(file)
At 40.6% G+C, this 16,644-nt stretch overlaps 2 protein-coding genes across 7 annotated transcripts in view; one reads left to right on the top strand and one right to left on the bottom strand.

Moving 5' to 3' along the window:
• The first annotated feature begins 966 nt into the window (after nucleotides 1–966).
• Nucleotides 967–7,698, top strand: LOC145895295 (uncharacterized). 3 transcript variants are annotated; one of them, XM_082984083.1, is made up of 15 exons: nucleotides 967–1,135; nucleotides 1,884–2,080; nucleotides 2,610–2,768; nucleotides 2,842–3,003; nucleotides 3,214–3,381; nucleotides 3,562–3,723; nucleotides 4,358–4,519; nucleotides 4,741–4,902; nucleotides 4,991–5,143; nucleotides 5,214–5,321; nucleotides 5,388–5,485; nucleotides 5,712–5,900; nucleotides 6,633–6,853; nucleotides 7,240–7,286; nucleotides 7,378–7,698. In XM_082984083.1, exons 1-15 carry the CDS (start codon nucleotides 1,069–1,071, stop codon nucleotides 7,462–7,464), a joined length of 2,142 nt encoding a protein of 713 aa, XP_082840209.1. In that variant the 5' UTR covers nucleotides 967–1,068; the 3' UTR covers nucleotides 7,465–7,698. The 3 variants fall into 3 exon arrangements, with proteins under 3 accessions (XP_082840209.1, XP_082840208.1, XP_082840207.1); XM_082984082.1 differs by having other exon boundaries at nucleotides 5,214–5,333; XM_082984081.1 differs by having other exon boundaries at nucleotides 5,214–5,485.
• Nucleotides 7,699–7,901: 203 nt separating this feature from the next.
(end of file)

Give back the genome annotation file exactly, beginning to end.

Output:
At 40.6% G+C, this 16,644-nt stretch overlaps 2 protein-coding genes across 7 annotated transcripts in view; one reads left to right on the top strand and one right to left on the bottom strand.

Moving 5' to 3' along the window:
• The first annotated feature begins 966 nt into the window (after nucleotides 1–966).
• Nucleotides 967–7,698, top strand: LOC145895295 (uncharacterized). 3 transcript variants are annotated; one of them, XM_082984083.1, is made up of 15 exons: nucleotides 967–1,135; nucleotides 1,884–2,080; nucleotides 2,610–2,768; nucleotides 2,842–3,003; nucleotides 3,214–3,381; nucleotides 3,562–3,723; nucleotides 4,358–4,519; nucleotides 4,741–4,902; nucleotides 4,991–5,143; nucleotides 5,214–5,321; nucleotides 5,388–5,485; nucleotides 5,712–5,900; nucleotides 6,633–6,853; nucleotides 7,240–7,286; nucleotides 7,378–7,698. In XM_082984083.1, exons 1-15 carry the CDS (start codon nucleotides 1,069–1,071, stop codon nucleotides 7,462–7,464), a joined length of 2,142 nt encoding a protein of 713 aa, XP_082840209.1. In that variant the 5' UTR covers nucleotides 967–1,068; the 3' UTR covers nucleotides 7,465–7,698. The 3 variants fall into 3 exon arrangements, with proteins under 3 accessions (XP_082840209.1, XP_082840208.1, XP_082840207.1); XM_082984082.1 differs by having other exon boundaries at nucleotides 5,214–5,333; XM_082984081.1 differs by having other exon boundaries at nucleotides 5,214–5,485.
• Nucleotides 7,699–7,901: 203 nt separating this feature from the next.